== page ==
Is Psychiatry Stuck in the Past?
Ever since psychiatry emerged as an independent field of medicine, it has stood in the shadows of other specialties, never progressing scientifically as fast as neurology, oncology, or cardiology. In many developed countries, the decline of mental hospitals has brought psychiatric services into closer professional contact than ever with these and other medical domains. Yet psychiatry continues to inhabit medicine's netherworld - within the mainstream clinically, outside it scientifically.
Psychiatry is separated from other medical specialties by its lack of an objective basis for diagnosis. Other medical fields have refined the diagnostic process to the point where computerized laboratory tests have virtually replaced clinical examination of patients. Psychiatry remains dependent on interpretation of detailed case histories. These can be obtained only through careful examination and direct questioning of patients. No universal diagnostic tests exist for the most frequent mental disorders, such as depression, anxiety, and schizophrenia.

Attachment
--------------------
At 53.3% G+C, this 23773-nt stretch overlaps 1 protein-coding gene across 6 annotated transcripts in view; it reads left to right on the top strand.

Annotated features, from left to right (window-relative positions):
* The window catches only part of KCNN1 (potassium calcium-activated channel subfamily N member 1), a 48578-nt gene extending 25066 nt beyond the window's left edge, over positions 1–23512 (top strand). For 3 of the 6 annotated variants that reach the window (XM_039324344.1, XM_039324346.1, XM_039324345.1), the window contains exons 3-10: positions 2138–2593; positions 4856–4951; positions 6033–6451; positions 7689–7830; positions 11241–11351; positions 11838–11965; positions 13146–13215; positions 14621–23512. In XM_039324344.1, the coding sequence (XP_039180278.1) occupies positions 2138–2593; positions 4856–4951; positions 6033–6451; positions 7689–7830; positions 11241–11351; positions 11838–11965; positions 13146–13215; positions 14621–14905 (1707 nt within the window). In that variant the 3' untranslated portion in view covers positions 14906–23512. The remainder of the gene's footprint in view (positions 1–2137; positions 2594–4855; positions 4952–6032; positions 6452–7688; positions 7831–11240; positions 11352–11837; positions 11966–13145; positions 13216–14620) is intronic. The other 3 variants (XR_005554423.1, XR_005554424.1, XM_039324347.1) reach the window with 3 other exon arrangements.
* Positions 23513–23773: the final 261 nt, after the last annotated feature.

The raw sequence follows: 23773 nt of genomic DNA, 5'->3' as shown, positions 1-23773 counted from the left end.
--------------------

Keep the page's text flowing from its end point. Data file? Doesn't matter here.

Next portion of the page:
Of course, computer programs can now process data derived from patients' symptoms and generate psychiatric diagnoses. But these apply rules that only replicate the way one or more psychiatrists interpret a patient's symptoms. There is nothing absolute about the program's output, although it does at least do the same thing every time, which cannot be said for psychiatrists. After all, interpretations of a case may differ, and the outcome cannot be resolved other than by an appeal to authority - "I am more senior and experienced than you, so my diagnosis takes precedence."
We hope you're enjoying Project Syndicate.
To continue reading, subscribe now.
Get unlimited access to PS premium content, including in-depth commentaries, book reviews, exclusive interviews, On Point, the Big Picture, the PS Archive, and our annual year-ahead magazine.
Already have an account or want to create one? Log in